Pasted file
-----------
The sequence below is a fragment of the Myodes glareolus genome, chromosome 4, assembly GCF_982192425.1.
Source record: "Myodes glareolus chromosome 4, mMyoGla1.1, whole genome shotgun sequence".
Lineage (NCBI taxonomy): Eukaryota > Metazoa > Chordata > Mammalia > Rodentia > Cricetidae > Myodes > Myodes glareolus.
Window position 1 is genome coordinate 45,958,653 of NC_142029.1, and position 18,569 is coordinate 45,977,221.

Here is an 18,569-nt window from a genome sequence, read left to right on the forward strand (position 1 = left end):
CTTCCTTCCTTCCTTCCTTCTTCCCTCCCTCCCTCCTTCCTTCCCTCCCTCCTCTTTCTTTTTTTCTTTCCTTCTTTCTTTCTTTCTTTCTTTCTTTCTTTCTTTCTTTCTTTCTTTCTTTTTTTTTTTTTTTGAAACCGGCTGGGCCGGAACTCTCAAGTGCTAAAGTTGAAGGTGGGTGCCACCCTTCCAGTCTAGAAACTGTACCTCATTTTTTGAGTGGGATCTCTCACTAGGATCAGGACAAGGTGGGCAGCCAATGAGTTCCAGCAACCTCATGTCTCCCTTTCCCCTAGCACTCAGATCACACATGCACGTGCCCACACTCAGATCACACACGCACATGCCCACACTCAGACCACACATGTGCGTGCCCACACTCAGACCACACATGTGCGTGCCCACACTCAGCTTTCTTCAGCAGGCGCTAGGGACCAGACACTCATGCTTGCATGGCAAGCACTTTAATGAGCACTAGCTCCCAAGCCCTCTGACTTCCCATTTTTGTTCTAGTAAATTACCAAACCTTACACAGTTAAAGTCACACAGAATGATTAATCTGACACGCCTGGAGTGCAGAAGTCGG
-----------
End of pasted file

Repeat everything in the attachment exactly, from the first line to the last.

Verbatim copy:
The sequence below is a fragment of the Myodes glareolus genome, chromosome 4, assembly GCF_982192425.1.
Source record: "Myodes glareolus chromosome 4, mMyoGla1.1, whole genome shotgun sequence".
Lineage (NCBI taxonomy): Eukaryota > Metazoa > Chordata > Mammalia > Rodentia > Cricetidae > Myodes > Myodes glareolus.
Window position 1 is genome coordinate 45,958,653 of NC_142029.1, and position 18,569 is coordinate 45,977,221.

Here is an 18,569-nt window from a genome sequence, read left to right on the forward strand (position 1 = left end):
CTTCCTTCCTTCCTTCCTTCTTCCCTCCCTCCCTCCTTCCTTCCCTCCCTCCTCTTTCTTTTTTTCTTTCCTTCTTTCTTTCTTTCTTTCTTTCTTTCTTTCTTTCTTTCTTTCTTTCTTTTTTTTTTTTTTTGAAACCGGCTGGGCCGGAACTCTCAAGTGCTAAAGTTGAAGGTGGGTGCCACCCTTCCAGTCTAGAAACTGTACCTCATTTTTTGAGTGGGATCTCTCACTAGGATCAGGACAAGGTGGGCAGCCAATGAGTTCCAGCAACCTCATGTCTCCCTTTCCCCTAGCACTCAGATCACACATGCACGTGCCCACACTCAGATCACACACGCACATGCCCACACTCAGACCACACATGTGCGTGCCCACACTCAGACCACACATGTGCGTGCCCACACTCAGCTTTCTTCAGCAGGCGCTAGGGACCAGACACTCATGCTTGCATGGCAAGCACTTTAATGAGCACTAGCTCCCAAGCCCTCTGACTTCCCATTTTTGTTCTAGTAAATTACCAAACCTTACACAGTTAAAGTCACACAGAATGATTAATCTGACACGCCTGGAGTGCAGAAGTCGG